When is a referral urgent?

Stephanie Prior
queue of people in london

Table of Contents

What is a referral and how is it arranged?

Patients are entitled to ask to be referred for specialist treatment on the NHS. However, whether the referral is made and whether that referral is treated as a priority depends on whether the GP thinks it is clinically necessary. Generally, a patient cannot generate a referral without a letter from a GP, save for matters treated by sexual health clinics or A & E departments.

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A medical professional’s decisions on prioritising referrals as urgent or non-urgent are no doubt challenging. It is the responsibility of the doctor alone to decide the urgency of a patient’s needs which they will usually do via their own initial assessment, understanding of the patient’s history, examination, and NHS guidelines.

At the heart of the decision-making process is whether the patient’s health issue requires priority treatment. This includes considering whether the patient’s health is overall stable and whether waiting for an appointment is likely to cause the patient harm.

Urgent referrals

An urgent referral is that which clinicians consider being of sufficient seriousness to justify a rapid investigation. On occasion, a specialist is needed because the GP decides the symptoms need further investigation, the treatment explored so far has not been effective, and the investigations already arranged have shown unusual results. The urgent referral pathway is usually (but not always) reserved for suspicions of cancer but most urgent referrals do not end in a diagnosis of cancer. The referral is considered urgent because the specialist needs to arrange investigations quickly to try to establish what is wrong. An urgent referral means that the patient will be offered an appointment at a hospital within two weeks.

It is important when sending a referral letter that it is marked clearly as urgent or non-urgent. I recall one case involving a patient with very serious neurological injuries where the optometrist marked the form to the GP seeking that the patient be referred as non-urgent but recommended the patient be seen “asap” and the patient was therefore referred on a non-urgent basis. This is a perfect illustration of a referral recommendation lacking in clarity as to whether this was an urgent case.

If a patient has received an urgent referral, it is sensible to ensure that the doctor has the correct address and contact details for the patient. Particularly since the pandemic, some Trusts are communicating by email only. It is vitally important to ensure they have a current and correct email address for contacting the patient.

It is also important that the patient ensures they are available in the following two weeks to attend an appointment and that if they are not available, to make that clear to the doctor.

If English is not the patient’s first language, and a translator is required, the patient should let the hospital know and the hospital should arrange for a translator to attend the appointment.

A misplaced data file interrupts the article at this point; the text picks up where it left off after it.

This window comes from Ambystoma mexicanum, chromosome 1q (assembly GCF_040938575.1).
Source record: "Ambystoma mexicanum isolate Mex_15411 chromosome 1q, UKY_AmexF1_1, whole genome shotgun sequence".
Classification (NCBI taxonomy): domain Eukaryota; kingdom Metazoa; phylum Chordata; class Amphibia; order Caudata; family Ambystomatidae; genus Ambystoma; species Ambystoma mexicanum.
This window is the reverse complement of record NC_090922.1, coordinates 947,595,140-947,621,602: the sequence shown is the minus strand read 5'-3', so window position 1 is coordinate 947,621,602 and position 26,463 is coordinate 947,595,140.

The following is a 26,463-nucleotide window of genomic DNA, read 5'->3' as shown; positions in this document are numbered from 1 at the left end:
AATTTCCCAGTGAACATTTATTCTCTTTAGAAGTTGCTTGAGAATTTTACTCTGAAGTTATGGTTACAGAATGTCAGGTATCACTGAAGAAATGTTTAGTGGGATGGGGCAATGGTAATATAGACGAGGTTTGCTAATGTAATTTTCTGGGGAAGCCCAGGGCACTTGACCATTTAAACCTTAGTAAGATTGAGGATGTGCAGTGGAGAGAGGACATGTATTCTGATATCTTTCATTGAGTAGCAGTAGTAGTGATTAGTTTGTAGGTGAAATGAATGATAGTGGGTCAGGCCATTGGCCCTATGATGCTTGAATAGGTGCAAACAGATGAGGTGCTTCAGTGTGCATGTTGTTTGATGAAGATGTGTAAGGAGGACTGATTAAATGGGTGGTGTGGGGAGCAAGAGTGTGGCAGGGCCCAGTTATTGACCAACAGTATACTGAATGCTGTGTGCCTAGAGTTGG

The hospital should send notice of an appointment, usually by letter, within a few days but sometimes this is fixed by telephone.

If the appointment is made on an urgent basis, the patient will normally be seen by a specialist though tests may be required first to establish the cause of the symptoms.

Non-urgent referrals

It is often the case that a non-urgent referral is one that can be scheduled in advance as it does not involve a medical emergency.  This is often described as “elective”. That is not to detract from the seriousness of a condition that could be causing daily discomfort and which the patient would like to be treated sooner than later – but ultimately the NHS has to prioritise.

If a patient is referred for non-urgent treatment with a specialist, guidelines published in January 2020, set the maximum waiting time at 18 weeks. This is known as the “18-week target”. This is the waiting time which starts once a hospital has received a referral from a GP or other community health professional.

COVID-19 and impact on urgent and non-urgent referrals

Whether the 18-week target is now aspirational and put on hold since the pandemic, there is not enough clear guidance or data to be able to comment. Certainly, at the outbreak of the COVID-19 pandemic, many of the NHS Trusts as part of their response to the pandemic, endorsed GPs no longer referring patients for routine hospital appointments and would only consider urgent referrals. Waiting lists were largely closed for outpatient appointments, diagnostic tests, and even for certain cancer services.

Non-urgent referrals and the associated treatment are far more likely to be subject to serious delays due to the hospitals’ priorities changing since the pandemic.

Urgent referrals and associated treatment remain available, primarily for cases of cancer, mental health and paediatric patients, even in the height of the pandemic, however, GPs have reported that large numbers of urgent referrals are being rejected.

The already challenging task of allocating referrals between urgent and non-urgent has no doubt become fraught with far more uncertainty since the pandemic as each NHS Trust has its own set of rules and protocols on the treatment of referrals. That is compounded by NHS Guidance swiftly changing its approach to referrals in response to the fluctuations of the pandemic.

For further advice from our London lawyers or to discuss any queries, you may have, please call us and ask for our specialist medical negligence lawyers.

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